Monkey's Wedding

Find traditional instrumental music
Jump to: navigation, search

Back to Monkey's Wedding[edit]

MONKEY'S WEDDING. AKA - "The Monkey Married the Baboon's Sister," "Oh the Monkey Marry to the Baboon Sister," "Paw Paw Patch," "Ten Little Indians." English, American, Canadian; Air (2/4 time), Two-step, March. A 'monkey's wedding' is a term for a sunshower (i.e. when it lightly rains but the sun shines through) in South Africa, but also in other parts of the English-speaking world as well. In fact, there are a variety of similar terms cross-culturally throughout the world, often involving inter-species marrying (or sometimes referencing the Devil) descriptive of the phenomenon.

However, "The Monkey's Wedding" is also a widespread and old comic song (that may pre-date the sunshower-phrase), but most often heard nowadays (when it is heard) as a children's song. Variants, sometimes quite distanced, can be found throughout the English-speaking world (see Mudcat discussion [1]). The following opening stanza is from Carl Sandburg's American Songbag (1927):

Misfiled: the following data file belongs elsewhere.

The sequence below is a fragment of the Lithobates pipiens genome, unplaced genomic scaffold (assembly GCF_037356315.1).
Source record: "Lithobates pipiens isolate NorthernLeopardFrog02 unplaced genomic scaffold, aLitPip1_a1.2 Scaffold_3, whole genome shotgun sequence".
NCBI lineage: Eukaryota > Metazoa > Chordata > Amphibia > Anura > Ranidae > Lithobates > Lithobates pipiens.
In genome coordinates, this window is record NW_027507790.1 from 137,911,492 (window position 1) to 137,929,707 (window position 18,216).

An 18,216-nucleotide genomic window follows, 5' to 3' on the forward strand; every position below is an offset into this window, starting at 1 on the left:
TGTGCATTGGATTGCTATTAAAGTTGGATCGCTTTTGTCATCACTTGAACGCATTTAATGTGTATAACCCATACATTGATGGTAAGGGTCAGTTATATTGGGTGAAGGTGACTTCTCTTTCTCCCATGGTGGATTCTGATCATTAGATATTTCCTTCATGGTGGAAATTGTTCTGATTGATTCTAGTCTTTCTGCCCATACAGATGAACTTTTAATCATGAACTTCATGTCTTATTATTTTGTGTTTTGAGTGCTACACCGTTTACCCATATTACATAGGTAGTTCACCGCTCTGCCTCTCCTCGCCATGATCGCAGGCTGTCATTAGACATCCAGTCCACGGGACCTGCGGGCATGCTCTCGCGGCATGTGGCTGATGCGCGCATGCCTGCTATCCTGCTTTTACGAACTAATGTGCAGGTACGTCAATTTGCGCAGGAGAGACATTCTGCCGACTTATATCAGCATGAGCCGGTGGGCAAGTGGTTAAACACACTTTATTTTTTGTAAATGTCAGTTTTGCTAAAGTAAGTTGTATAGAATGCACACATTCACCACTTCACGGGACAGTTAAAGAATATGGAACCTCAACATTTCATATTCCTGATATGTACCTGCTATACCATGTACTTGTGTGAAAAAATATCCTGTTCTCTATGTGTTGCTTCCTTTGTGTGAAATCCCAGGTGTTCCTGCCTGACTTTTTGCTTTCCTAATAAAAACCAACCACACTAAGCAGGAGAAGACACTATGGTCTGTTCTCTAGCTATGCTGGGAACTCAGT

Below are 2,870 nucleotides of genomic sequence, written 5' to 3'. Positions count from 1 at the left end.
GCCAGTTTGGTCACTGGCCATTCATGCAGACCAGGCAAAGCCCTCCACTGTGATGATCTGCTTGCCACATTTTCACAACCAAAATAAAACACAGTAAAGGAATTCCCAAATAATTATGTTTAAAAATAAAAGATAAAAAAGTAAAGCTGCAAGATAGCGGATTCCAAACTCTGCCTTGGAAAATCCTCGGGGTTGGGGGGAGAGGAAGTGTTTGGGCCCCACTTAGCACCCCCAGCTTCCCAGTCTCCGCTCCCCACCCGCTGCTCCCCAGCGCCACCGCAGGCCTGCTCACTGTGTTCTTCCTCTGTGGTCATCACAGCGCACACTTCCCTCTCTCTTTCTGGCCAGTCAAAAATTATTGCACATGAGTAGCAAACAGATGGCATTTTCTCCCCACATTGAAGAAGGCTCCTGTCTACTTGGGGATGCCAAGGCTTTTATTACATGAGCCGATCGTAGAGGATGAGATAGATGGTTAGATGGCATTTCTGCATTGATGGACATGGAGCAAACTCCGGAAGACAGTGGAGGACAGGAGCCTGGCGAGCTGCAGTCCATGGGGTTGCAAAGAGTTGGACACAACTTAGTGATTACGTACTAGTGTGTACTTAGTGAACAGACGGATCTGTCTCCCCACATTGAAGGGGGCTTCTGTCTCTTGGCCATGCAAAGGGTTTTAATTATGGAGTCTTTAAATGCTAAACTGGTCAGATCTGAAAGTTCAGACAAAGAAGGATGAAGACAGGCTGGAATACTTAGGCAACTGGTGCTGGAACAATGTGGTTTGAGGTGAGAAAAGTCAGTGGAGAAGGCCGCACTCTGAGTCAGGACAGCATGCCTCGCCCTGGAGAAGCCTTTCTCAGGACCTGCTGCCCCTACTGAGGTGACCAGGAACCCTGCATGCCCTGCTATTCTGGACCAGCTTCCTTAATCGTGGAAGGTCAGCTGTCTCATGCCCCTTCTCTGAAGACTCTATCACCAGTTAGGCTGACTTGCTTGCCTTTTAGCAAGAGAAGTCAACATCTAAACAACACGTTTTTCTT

The monkey married the baboon's sister,
Gave her a ring and then he kissed her.
She set up a yell.
The bridesmaid stuck on some court-plaster.
It stuck so fast it couldn't stick faster.
Surely 'twas a sad disaster,
But it soon got well.

The song is older that Sandburg's volume, however, and was published in W. E Tunis' The Shilling Song Book (1860, Niagara Falls, N.Y., p. 16) nearly word-for-word. Eileen Southern (The Music of Black Americans, 1983, p. 186) maintains it was a plantation fiddle tune from the antebellum South.

Source for notated version:

Printed sources:

Recorded sources: RCA Victor LCP 1001, Ned Landry and his New Brunswick Lumberjacks - "Bowing the Strings with Ned Landry."

See also listing at:
Jane Keefer's Folk Music Index: An Index to Recorded Sources [2]
Hear Ned Landry's version at Ted McGraw's site [3]

Back to Monkey's Wedding[edit]